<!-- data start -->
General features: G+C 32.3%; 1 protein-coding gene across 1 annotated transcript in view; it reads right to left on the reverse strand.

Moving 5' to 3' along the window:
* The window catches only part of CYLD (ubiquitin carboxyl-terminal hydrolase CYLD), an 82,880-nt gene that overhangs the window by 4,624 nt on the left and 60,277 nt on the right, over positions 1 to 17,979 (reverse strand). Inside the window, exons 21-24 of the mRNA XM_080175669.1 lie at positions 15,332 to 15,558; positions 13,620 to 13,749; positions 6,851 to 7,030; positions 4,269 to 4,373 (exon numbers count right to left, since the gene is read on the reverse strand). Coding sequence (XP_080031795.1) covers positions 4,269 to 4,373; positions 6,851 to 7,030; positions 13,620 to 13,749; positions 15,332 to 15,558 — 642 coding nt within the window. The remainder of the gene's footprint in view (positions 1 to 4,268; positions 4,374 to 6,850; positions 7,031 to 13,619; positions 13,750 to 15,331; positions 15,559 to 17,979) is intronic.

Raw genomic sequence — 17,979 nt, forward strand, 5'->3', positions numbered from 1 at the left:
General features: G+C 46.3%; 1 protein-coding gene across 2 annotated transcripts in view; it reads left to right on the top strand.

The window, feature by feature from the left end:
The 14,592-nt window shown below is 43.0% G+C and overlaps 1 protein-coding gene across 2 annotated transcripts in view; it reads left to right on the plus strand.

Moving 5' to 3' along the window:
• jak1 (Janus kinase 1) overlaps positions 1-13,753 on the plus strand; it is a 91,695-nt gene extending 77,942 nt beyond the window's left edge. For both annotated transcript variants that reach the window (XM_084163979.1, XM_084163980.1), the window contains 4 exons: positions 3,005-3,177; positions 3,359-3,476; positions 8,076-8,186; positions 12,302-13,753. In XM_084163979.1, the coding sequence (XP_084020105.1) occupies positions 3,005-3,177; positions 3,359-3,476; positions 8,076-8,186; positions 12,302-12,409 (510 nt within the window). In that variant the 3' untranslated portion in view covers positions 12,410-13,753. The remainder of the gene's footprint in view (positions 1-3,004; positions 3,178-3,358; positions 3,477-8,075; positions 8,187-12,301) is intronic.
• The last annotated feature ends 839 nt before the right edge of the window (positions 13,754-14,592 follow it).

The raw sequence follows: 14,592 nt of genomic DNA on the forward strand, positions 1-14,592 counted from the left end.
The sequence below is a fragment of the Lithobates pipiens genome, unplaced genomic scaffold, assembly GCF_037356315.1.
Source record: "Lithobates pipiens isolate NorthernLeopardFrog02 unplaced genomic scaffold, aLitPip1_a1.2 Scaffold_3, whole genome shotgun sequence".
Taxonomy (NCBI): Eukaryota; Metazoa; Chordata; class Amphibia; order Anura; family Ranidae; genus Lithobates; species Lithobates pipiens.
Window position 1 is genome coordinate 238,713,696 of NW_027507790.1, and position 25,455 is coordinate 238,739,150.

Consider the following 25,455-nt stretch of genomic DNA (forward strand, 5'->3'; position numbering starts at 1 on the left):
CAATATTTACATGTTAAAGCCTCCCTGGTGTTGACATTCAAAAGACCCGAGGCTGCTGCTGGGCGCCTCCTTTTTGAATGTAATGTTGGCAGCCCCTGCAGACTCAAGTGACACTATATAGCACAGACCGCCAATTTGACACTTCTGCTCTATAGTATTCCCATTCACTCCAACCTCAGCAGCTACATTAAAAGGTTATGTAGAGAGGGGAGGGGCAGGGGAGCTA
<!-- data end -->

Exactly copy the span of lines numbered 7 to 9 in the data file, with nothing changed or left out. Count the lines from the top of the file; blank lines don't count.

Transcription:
The 14,592-nt window shown below is 43.0% G+C and overlaps 1 protein-coding gene across 2 annotated transcripts in view; it reads left to right on the plus strand.

Moving 5' to 3' along the window:
• jak1 (Janus kinase 1) overlaps positions 1-13,753 on the plus strand; it is a 91,695-nt gene extending 77,942 nt beyond the window's left edge. For both annotated transcript variants that reach the window (XM_084163979.1, XM_084163980.1), the window contains 4 exons: positions 3,005-3,177; positions 3,359-3,476; positions 8,076-8,186; positions 12,302-13,753. In XM_084163979.1, the coding sequence (XP_084020105.1) occupies positions 3,005-3,177; positions 3,359-3,476; positions 8,076-8,186; positions 12,302-12,409 (510 nt within the window). In that variant the 3' untranslated portion in view covers positions 12,410-13,753. The remainder of the gene's footprint in view (positions 1-3,004; positions 3,178-3,358; positions 3,477-8,075; positions 8,187-12,301) is intronic.